Very thankful for what "Coming Home" did. But I didn't want to be placed in this box and depended upon as, like, this Sam Cooke prodigy. I wanted to really take elements from "Coming Home" but, like, move the sound forward.

(SOUNDBITE OF SONG, "IF IT FEELS GOOD (THEN IT MUST BE)")

BRIDGES: (Singing) Oh, tonight looks good on you. Hey, mysterious, we don't have to...

Sam Cooke is of course one of my inspirations. But, you know, I'm inspired by so many different artists.

KELLY: You mentioned not wanting to be put in the box, the Sam Cooke box. And I - is that kind of what it has felt like?

BRIDGES: Yeah. It's - being compared to artists like that doesn't necessarily allow me as an artist to really express myself beyond that. And of course I'm going to do, I mean, what's true to me. But, yeah, it doesn't really do justice to my artistry to only compare me to those type of artists.

KELLY: I'll tell you, what you do do a great job of in this album is write a good love song.

BRIDGES: Yeah (laughter). I mean, I feel like that's the essence of what R&B is.

(SOUNDBITE OF SONG, "BET AIN'T WORTH THE HAND")

BRIDGES: (Singing) I can't commit. I can't make plans. Sometimes the bet ain't worth the hand. I think you're special. It makes me sad. Don't want to wonder what we could've had. And I hope you understand. Don't get your feelings broken for nothing.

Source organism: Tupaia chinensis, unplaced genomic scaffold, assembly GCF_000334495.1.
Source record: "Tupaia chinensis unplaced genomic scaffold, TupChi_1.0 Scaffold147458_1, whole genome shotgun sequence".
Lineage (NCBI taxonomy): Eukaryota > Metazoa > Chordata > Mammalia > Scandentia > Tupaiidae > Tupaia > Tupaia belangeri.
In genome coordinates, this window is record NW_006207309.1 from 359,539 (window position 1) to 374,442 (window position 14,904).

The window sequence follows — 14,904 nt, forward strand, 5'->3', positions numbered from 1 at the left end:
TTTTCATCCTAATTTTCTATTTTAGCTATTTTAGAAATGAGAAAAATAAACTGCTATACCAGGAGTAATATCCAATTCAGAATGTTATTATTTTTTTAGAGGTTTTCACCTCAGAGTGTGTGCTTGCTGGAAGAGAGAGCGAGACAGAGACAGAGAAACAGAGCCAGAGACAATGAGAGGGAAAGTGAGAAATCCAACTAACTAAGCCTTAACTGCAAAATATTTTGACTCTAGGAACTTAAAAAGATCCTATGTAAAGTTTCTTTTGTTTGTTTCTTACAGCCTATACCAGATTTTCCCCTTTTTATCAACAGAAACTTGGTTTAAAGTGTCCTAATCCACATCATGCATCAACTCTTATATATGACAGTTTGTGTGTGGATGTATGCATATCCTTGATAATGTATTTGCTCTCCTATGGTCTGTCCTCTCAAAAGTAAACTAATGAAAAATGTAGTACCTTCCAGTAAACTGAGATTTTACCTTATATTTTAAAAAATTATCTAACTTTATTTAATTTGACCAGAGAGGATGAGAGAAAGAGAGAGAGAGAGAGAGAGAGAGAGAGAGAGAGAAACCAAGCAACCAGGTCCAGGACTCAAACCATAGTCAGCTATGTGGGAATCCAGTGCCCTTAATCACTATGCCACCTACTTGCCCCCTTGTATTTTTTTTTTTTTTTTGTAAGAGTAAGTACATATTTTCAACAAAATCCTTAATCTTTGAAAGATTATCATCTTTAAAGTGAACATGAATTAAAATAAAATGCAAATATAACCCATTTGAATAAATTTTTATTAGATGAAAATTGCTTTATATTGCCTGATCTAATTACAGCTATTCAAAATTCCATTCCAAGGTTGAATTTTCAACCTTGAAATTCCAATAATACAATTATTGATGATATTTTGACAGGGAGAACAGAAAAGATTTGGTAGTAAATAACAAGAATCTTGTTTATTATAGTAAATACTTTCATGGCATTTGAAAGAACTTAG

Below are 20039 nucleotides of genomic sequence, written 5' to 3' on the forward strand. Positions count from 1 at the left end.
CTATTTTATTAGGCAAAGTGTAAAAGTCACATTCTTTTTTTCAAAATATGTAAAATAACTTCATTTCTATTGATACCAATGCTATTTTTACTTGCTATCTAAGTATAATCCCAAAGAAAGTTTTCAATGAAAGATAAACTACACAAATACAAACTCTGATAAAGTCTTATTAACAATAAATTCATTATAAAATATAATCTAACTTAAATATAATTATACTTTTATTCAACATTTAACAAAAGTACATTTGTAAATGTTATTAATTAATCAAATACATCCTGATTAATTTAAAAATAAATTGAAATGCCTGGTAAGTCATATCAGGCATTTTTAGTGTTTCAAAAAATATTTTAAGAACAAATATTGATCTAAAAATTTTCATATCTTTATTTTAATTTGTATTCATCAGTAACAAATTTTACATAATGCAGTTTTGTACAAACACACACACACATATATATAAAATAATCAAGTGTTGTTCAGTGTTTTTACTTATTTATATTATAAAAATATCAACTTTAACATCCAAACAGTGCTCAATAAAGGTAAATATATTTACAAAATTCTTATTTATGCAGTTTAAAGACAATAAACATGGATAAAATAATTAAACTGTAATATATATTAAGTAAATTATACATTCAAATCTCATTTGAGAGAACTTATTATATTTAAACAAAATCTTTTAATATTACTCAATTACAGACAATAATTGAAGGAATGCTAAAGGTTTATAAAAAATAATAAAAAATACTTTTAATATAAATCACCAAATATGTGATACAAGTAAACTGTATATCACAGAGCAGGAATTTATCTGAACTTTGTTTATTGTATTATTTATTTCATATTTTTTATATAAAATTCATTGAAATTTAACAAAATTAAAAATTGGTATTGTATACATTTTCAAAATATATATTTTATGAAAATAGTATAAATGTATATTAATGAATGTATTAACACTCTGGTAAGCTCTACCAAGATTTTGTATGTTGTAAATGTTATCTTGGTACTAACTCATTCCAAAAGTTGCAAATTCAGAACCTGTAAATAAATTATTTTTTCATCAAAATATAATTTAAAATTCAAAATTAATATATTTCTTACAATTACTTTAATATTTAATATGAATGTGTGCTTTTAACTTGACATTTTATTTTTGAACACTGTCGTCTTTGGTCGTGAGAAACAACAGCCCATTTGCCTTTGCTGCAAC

KELLY: There's another song on here which I gather is written from the perspective of a former girlfriend of yours.

(SOUNDBITE OF SONG, "FORGIVE YOU")

BRIDGES: (Singing) Did I not love enough to keep your attention on and on? Am I the stupid one for doing everything that I did for us? I put a pillow under your hair, gave you tender love and my care. And I didn't make it a thing...

This is the last song that we wrote in the whole session. Yeah, it's just from the perspective of my ex-girlfriend. And, I mean, in the relationship, you know, I just wasn't a good boyfriend.

(SOUNDBITE OF SONG, "FORGIVE YOU")

BRIDGES: (Singing) But I forgive you though my friends tell me not to. I forgive you even when it's so hard to.

KELLY: This was a relationship you kept from your mother. Tell me the story there.

BRIDGES: Yeah, I grew up in a religious household. And so I was taught that if you're not going to pursue a woman in marriage, then anything else, like, in between, like, is sin (laughter). And so at the time I was living with that certain girl. And so I had to really - I had to keep that away from my mother.